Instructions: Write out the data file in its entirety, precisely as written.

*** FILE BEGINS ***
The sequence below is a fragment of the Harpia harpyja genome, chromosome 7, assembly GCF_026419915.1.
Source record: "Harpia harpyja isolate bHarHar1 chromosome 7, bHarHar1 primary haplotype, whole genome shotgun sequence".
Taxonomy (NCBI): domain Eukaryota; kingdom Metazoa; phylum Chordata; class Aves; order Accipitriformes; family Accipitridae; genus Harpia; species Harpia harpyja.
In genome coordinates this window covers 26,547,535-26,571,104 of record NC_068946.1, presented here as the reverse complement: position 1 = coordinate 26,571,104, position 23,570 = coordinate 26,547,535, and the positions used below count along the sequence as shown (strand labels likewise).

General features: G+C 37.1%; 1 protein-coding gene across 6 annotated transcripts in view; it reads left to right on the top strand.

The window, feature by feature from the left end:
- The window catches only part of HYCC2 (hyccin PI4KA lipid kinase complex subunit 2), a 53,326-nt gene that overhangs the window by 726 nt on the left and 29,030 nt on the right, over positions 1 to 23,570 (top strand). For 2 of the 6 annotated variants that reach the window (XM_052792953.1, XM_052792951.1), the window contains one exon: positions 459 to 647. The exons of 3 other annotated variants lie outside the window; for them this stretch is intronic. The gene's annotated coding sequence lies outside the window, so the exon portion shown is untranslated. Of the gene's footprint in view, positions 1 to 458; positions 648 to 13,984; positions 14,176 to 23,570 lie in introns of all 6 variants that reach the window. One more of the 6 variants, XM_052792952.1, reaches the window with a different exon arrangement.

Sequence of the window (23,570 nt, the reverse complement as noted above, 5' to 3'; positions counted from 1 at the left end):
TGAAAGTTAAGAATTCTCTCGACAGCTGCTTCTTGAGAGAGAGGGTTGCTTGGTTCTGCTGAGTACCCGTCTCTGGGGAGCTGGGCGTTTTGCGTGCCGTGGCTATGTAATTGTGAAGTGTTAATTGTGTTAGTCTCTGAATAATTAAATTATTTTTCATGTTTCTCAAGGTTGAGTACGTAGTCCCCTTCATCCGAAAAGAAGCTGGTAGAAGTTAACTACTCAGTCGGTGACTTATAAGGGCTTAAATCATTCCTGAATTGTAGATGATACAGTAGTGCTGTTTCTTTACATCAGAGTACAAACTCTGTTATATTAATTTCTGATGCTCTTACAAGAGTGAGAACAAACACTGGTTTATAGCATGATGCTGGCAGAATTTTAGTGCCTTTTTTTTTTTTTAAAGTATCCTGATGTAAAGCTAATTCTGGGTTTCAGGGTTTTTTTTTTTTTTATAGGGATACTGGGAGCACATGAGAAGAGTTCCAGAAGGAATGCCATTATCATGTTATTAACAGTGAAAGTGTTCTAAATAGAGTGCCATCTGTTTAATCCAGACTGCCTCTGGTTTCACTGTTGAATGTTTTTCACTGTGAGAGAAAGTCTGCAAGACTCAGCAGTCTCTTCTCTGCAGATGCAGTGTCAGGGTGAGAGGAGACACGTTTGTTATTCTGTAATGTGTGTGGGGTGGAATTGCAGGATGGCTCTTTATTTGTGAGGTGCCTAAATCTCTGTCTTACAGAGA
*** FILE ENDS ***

The sequence below is a fragment of the Harpia harpyja genome, chromosome 7, assembly GCF_026419915.1.
Source record: "Harpia harpyja isolate bHarHar1 chromosome 7, bHarHar1 primary haplotype, whole genome shotgun sequence".
Taxonomy (NCBI): domain Eukaryota; kingdom Metazoa; phylum Chordata; class Aves; order Accipitriformes; family Accipitridae; genus Harpia; species Harpia harpyja.
In genome coordinates this window covers 26,547,535-26,571,104 of record NC_068946.1, presented here as the reverse complement: position 1 = coordinate 26,571,104, position 23,570 = coordinate 26,547,535, and the positions used below count along the sequence as shown (strand labels likewise).

General features: G+C 37.1%; 1 protein-coding gene across 6 annotated transcripts in view; it reads left to right on the top strand.

The window, feature by feature from the left end:
- The window catches only part of HYCC2 (hyccin PI4KA lipid kinase complex subunit 2), a 53,326-nt gene that overhangs the window by 726 nt on the left and 29,030 nt on the right, over positions 1 to 23,570 (top strand). For 2 of the 6 annotated variants that reach the window (XM_052792953.1, XM_052792951.1), the window contains one exon: positions 459 to 647. The exons of 3 other annotated variants lie outside the window; for them this stretch is intronic. The gene's annotated coding sequence lies outside the window, so the exon portion shown is untranslated. Of the gene's footprint in view, positions 1 to 458; positions 648 to 13,984; positions 14,176 to 23,570 lie in introns of all 6 variants that reach the window. One more of the 6 variants, XM_052792952.1, reaches the window with a different exon arrangement.

Sequence of the window (23,570 nt, the reverse complement as noted above, 5' to 3'; positions counted from 1 at the left end):
TGAAAGTTAAGAATTCTCTCGACAGCTGCTTCTTGAGAGAGAGGGTTGCTTGGTTCTGCTGAGTACCCGTCTCTGGGGAGCTGGGCGTTTTGCGTGCCGTGGCTATGTAATTGTGAAGTGTTAATTGTGTTAGTCTCTGAATAATTAAATTATTTTTCATGTTTCTCAAGGTTGAGTACGTAGTCCCCTTCATCCGAAAAGAAGCTGGTAGAAGTTAACTACTCAGTCGGTGACTTATAAGGGCTTAAATCATTCCTGAATTGTAGATGATACAGTAGTGCTGTTTCTTTACATCAGAGTACAAACTCTGTTATATTAATTTCTGATGCTCTTACAAGAGTGAGAACAAACACTGGTTTATAGCATGATGCTGGCAGAATTTTAGTGCCTTTTTTTTTTTTTAAAGTATCCTGATGTAAAGCTAATTCTGGGTTTCAGGGTTTTTTTTTTTTTTATAGGGATACTGGGAGCACATGAGAAGAGTTCCAGAAGGAATGCCATTATCATGTTATTAACAGTGAAAGTGTTCTAAATAGAGTGCCATCTGTTTAATCCAGACTGCCTCTGGTTTCACTGTTGAATGTTTTTCACTGTGAGAGAAAGTCTGCAAGACTCAGCAGTCTCTTCTCTGCAGATGCAGTGTCAGGGTGAGAGGAGACACGTTTGTTATTCTGTAATGTGTGTGGGGTGGAATTGCAGGATGGCTCTTTATTTGTGAGGTGCCTAAATCTCTGTCTTACAGAGA